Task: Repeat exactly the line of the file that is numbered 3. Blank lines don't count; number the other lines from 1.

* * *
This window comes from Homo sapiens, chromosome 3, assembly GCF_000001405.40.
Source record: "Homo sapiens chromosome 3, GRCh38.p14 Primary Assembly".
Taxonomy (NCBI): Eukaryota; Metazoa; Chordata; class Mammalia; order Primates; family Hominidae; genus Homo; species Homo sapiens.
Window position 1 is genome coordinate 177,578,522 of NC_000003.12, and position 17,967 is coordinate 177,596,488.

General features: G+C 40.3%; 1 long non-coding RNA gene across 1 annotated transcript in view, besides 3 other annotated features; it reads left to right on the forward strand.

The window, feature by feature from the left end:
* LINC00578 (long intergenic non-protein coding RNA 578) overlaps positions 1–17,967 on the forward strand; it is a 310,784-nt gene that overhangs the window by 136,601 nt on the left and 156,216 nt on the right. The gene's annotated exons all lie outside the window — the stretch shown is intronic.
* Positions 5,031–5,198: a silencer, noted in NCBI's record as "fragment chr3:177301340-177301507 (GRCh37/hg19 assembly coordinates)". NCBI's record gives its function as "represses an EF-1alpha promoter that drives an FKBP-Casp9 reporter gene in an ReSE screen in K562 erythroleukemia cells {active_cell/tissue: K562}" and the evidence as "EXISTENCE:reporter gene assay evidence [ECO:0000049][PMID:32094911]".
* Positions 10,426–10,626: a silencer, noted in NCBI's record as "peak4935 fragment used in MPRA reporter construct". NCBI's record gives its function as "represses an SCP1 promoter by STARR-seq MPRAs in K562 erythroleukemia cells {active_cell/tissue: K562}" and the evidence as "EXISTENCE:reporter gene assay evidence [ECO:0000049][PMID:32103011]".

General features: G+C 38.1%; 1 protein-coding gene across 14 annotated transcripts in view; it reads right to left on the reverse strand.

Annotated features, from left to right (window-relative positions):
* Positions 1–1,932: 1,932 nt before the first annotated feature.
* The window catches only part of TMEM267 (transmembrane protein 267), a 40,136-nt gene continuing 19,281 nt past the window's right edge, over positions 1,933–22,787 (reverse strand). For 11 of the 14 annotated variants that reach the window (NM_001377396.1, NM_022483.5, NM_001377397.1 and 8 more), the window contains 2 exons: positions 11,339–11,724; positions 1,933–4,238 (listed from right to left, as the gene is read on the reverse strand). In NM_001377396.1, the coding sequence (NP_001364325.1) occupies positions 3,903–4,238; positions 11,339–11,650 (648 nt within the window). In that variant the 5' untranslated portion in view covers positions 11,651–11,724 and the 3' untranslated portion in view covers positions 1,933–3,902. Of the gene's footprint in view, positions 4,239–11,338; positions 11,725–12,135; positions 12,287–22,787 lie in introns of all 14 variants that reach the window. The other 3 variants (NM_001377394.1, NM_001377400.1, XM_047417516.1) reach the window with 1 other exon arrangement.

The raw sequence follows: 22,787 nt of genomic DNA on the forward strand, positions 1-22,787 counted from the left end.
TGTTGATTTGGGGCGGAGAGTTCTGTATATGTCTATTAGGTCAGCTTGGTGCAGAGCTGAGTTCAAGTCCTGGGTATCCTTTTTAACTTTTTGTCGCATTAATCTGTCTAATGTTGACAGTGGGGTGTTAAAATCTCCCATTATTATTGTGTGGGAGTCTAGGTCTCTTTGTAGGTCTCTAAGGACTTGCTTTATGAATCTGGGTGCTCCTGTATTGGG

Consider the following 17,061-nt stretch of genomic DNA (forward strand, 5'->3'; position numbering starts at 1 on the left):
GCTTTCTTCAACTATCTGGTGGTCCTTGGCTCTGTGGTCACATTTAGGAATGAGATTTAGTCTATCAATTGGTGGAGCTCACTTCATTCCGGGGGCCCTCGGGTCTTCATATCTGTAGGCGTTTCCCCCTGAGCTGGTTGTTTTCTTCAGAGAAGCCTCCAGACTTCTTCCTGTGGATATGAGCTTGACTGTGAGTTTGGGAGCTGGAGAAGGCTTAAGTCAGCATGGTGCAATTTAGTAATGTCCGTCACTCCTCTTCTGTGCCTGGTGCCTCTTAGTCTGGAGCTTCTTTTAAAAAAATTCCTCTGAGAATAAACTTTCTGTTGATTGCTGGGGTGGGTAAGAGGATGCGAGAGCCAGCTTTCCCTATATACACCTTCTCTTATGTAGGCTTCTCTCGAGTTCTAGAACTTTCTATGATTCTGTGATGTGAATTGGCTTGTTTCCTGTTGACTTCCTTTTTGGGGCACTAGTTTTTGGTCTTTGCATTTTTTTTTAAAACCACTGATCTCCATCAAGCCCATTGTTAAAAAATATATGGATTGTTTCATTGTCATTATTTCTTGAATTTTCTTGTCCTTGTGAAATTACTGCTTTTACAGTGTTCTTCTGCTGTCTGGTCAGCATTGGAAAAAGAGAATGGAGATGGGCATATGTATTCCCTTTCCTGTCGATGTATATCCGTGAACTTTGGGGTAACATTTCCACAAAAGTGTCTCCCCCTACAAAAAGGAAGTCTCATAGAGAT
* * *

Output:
Taxonomy (NCBI): Eukaryota; Metazoa; Chordata; class Mammalia; order Primates; family Hominidae; genus Homo; species Homo sapiens.